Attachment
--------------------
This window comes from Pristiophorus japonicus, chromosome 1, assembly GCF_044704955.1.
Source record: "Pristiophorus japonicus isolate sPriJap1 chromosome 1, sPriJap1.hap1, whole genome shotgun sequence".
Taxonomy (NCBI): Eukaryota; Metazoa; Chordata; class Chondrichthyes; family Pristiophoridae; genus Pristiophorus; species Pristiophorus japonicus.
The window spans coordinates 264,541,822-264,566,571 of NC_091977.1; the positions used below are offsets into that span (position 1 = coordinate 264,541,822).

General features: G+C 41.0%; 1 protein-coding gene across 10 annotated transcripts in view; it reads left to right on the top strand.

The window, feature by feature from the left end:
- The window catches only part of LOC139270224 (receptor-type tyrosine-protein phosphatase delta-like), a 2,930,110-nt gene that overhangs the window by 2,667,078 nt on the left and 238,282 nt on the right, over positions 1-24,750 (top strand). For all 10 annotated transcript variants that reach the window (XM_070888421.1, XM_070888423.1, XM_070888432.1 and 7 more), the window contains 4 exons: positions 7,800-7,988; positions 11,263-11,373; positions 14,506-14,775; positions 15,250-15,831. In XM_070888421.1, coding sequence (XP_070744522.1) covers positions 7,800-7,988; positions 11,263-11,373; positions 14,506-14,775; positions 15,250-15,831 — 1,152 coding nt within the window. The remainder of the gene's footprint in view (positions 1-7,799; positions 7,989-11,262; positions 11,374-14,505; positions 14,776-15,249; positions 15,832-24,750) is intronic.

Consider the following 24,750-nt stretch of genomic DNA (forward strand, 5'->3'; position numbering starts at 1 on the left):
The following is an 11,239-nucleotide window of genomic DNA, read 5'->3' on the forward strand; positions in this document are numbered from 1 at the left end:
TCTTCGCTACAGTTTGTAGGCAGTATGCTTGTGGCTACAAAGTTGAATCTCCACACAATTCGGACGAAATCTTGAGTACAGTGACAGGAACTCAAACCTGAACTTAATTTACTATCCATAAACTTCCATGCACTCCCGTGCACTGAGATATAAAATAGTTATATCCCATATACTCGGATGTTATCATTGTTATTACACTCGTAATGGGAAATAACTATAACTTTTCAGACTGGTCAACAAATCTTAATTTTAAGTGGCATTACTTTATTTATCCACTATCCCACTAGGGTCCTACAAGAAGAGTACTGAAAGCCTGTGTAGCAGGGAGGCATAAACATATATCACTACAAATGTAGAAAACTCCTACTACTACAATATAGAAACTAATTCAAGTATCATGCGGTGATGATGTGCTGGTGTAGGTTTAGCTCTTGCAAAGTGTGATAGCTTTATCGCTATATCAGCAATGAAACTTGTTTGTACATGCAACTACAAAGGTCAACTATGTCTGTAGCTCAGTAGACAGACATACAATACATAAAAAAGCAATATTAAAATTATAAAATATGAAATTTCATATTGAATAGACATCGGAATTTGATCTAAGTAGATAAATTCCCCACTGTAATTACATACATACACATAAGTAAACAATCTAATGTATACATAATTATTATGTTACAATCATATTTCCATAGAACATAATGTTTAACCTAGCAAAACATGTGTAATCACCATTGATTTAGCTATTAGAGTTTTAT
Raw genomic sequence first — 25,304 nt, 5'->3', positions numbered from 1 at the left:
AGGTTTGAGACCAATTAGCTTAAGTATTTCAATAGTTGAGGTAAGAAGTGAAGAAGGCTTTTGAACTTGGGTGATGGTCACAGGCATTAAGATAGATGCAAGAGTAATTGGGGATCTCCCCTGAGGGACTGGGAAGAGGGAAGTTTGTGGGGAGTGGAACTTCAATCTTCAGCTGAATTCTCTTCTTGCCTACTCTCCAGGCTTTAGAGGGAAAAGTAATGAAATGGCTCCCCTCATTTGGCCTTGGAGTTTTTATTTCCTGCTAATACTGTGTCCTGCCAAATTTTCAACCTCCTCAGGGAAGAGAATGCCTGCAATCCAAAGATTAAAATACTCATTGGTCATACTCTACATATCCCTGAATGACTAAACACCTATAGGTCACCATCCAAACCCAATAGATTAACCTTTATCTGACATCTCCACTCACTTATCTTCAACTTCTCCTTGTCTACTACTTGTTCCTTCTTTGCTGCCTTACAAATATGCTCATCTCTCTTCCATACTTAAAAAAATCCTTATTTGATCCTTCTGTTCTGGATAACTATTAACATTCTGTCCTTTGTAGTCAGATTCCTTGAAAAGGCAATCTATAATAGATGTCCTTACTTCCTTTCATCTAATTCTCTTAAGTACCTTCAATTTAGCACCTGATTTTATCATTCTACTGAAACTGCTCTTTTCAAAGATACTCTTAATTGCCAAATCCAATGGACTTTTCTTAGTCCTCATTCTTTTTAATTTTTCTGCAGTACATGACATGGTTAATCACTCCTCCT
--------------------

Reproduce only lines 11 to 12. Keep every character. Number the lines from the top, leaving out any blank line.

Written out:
Raw genomic sequence first — 25,304 nt, 5'->3', positions numbered from 1 at the left:
AGGTTTGAGACCAATTAGCTTAAGTATTTCAATAGTTGAGGTAAGAAGTGAAGAAGGCTTTTGAACTTGGGTGATGGTCACAGGCATTAAGATAGATGCAAGAGTAATTGGGGATCTCCCCTGAGGGACTGGGAAGAGGGAAGTTTGTGGGGAGTGGAACTTCAATCTTCAGCTGAATTCTCTTCTTGCCTACTCTCCAGGCTTTAGAGGGAAAAGTAATGAAATGGCTCCCCTCATTTGGCCTTGGAGTTTTTATTTCCTGCTAATACTGTGTCCTGCCAAATTTTCAACCTCCTCAGGGAAGAGAATGCCTGCAATCCAAAGATTAAAATACTCATTGGTCATACTCTACATATCCCTGAATGACTAAACACCTATAGGTCACCATCCAAACCCAATAGATTAACCTTTATCTGACATCTCCACTCACTTATCTTCAACTTCTCCTTGTCTACTACTTGTTCCTTCTTTGCTGCCTTACAAATATGCTCATCTCTCTTCCATACTTAAAAAAATCCTTATTTGATCCTTCTGTTCTGGATAACTATTAACATTCTGTCCTTTGTAGTCAGATTCCTTGAAAAGGCAATCTATAATAGATGTCCTTACTTCCTTTCATCTAATTCTCTTAAGTACCTTCAATTTAGCACCTGATTTTATCATTCTACTGAAACTGCTCTTTTCAAAGATACTCTTAATTGCCAAATCCAATGGACTTTTCTTAGTCCTCATTCTTTTTAATTTTTCTGCAGTACATGACATGGTTAATCACTCCTCCT